Alejandro Escovedoby Ross Scarano
Editor’s Note: It is with great pleasure that we welcome Ross Scarano back to the Three Rivers Arts Festival blog to introduce you to this year’s music headliners. A Pittsburgh native and recent Pitt grad, Ross has been exploring Austin, Texas, for the past year – but you’ll find him working at the Festival come June, complete with walkie-talkie. Yes, we still use those. – Lauren
On April 9, Malcolm McLaren died. Former manager of the Sex Pistols, McLaren was one of the few remaining punk icons. With each year, the rallying cry of “punk’s not dead” becomes more sobering, a little bit sadder. Punk will never die, but many of the individuals associated with the birth of the notorious genre have gone on to explore sounds foreign to that initial burst of sneering energy. The 2010 Three Rivers Arts Festival opening night musical act, Alejandro Escovedo, former guitarist for the Nuns, a band that once upon a time opened for the Sex Pistols, exemplifies this transition.
Once a punk guitarist, now hailed as the “godfather of modern country rock,” Escovedo has the kind of winding story we seldom encounter in the Internet age of music, where bands rise to prominence in a handful of blog posts and then disappear a month later without so much as a whimper to indicate their passing.
Born in 1951 in San Antonio, TX, Escovedo came of age in a musical family. His brothers Coke and Pete both played percussion with Santana, so it came as no surprise when Alejandro, choosing the guitar over drums, jumped into the fray. Though he began his own musical career with the thoroughly punk outfit the Nuns, Escovedo embraced his birthplace by cofounding the groundbreaking cowpunk band Rank and File. For Escovedo, cowpunk evolved into alt-country, a genre whose ranks include Ryan Adams, Lucero and Steve Earle. Still, his affinity for punk continued to manifest itself in the rawness of his lyrics and in his guitar playing.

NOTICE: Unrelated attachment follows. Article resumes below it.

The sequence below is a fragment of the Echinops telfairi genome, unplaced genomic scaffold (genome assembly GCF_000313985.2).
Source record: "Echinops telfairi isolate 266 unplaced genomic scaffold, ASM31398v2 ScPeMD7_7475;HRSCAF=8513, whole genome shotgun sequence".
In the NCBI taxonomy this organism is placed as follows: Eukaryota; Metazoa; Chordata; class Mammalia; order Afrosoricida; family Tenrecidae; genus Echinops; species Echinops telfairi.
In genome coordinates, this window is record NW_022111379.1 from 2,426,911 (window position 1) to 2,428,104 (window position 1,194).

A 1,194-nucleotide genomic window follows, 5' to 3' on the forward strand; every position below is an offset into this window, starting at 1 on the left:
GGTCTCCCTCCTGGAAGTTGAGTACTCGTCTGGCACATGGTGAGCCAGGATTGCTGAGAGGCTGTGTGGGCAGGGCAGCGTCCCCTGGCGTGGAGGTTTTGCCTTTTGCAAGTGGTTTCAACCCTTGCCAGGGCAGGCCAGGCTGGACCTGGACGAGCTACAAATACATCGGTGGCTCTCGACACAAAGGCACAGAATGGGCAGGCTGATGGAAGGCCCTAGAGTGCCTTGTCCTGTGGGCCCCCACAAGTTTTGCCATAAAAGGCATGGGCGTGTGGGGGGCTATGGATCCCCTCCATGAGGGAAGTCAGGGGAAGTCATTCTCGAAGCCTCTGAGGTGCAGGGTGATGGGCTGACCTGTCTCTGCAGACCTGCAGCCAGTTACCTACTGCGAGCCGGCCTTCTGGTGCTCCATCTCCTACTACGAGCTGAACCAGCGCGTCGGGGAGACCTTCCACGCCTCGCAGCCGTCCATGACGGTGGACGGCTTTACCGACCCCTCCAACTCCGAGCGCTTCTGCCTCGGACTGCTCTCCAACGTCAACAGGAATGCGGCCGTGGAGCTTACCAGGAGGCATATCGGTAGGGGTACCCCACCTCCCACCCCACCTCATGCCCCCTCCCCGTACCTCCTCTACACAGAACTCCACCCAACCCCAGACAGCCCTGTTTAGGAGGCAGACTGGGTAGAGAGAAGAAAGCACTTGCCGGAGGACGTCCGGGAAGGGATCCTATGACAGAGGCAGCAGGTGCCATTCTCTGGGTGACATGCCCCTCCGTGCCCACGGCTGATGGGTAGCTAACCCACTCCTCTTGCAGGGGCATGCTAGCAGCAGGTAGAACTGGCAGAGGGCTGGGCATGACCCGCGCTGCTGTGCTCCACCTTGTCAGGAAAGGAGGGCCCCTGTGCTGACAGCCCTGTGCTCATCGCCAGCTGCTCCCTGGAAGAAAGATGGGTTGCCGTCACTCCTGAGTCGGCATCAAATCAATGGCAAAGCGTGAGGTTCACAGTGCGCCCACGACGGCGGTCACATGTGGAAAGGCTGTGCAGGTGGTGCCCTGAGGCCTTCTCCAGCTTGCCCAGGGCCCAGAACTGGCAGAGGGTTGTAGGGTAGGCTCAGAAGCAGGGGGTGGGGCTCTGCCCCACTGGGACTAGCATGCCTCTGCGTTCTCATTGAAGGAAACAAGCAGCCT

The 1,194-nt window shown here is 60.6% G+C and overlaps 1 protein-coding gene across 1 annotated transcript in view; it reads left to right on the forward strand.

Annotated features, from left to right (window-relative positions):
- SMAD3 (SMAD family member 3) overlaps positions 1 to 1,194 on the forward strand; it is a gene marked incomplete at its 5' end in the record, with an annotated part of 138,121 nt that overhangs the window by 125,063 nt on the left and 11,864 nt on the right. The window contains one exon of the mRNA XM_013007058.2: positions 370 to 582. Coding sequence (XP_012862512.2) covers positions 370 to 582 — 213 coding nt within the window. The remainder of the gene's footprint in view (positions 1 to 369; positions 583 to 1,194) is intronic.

After a short-lived stint with Austin, TX band True Believers, Escovedo began his solo career in 1993, his 18th year in the music industry. Since then he has steadily accumulated acclaim while folding a variety of styles into his already crowded repertoire. His soon-to-be-released LP, Street Songs of Love, his 10th solo album, is his most stripped down effort to date. His second collaboration with renowned David Bowie producer Tony Visconti, Street Songs of Love features a guest appearance from Bruce Springsteen. Escovedo describes the album as one about “love [and] the pursuit of a feeling that is forever elusive, mysterious and addictive.” When asked about the sound, Escovedo simply called it “a rock ‘n’ roll record – no strings, just guitar, bass and drums.”
If there is one thing Alejandro Escovedo proved during his raucous closing-night performance at the 2008 Three Rivers Arts Festival, it’s that he’s no stranger to rocking hard. As Arts Festival junkies may recall, he snapped a guitar string mid-way through his first song. That sort of things happens to all guitarists during live shows–even softies like James Taylor–but with Escovedo there was the distinct impression that it was a result of sheer intensity: his fingertips sheared that string from the body of his guitar.
Simply, Alejandro Escovedo is a titan. Ask yourself: can you really justify not seeing a living legend?
7:30pm, Friday, June 4
Dollar Bank Stage at Point State Park